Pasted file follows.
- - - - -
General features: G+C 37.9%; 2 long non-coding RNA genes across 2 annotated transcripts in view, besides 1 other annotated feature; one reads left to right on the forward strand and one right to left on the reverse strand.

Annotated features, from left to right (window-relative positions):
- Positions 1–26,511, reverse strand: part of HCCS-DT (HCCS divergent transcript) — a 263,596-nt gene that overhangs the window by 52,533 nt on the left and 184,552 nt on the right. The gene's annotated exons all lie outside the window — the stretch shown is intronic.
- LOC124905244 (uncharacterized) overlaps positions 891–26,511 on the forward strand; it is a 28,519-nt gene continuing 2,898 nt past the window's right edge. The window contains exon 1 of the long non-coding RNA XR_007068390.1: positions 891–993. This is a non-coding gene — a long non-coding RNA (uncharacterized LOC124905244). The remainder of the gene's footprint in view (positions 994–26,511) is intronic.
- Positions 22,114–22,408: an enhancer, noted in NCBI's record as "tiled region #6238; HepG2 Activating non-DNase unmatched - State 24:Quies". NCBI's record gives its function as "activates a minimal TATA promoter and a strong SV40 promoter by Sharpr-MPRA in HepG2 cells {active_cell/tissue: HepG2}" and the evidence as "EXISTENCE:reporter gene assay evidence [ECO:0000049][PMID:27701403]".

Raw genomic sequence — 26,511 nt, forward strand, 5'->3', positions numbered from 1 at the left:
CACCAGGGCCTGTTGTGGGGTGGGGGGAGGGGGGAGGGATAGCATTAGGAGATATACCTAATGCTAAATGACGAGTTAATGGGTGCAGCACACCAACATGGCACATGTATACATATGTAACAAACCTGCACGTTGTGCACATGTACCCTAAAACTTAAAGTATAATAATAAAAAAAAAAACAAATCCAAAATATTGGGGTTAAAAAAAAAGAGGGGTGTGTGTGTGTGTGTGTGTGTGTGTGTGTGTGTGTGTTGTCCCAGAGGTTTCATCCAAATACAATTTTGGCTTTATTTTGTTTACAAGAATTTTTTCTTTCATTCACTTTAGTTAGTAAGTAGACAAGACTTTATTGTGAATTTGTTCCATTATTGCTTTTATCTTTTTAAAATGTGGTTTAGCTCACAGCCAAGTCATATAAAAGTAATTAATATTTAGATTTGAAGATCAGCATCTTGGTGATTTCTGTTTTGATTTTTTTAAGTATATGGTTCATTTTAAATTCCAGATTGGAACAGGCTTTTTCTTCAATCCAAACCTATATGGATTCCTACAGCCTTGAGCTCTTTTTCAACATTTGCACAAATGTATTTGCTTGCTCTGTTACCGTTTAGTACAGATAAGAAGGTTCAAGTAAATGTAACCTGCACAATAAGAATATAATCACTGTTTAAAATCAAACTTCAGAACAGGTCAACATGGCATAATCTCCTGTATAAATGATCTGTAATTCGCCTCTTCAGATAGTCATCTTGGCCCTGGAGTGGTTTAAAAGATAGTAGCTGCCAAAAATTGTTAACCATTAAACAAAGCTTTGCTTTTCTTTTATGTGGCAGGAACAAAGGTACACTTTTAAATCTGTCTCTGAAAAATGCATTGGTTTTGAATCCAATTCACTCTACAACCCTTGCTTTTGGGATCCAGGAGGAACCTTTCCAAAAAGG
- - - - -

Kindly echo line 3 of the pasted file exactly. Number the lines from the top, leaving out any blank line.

- Positions 1–26,511, reverse strand: part of HCCS-DT (HCCS divergent transcript) — a 263,596-nt gene that overhangs the window by 52,533 nt on the left and 184,552 nt on the right. The gene's annotated exons all lie outside the window — the stretch shown is intronic.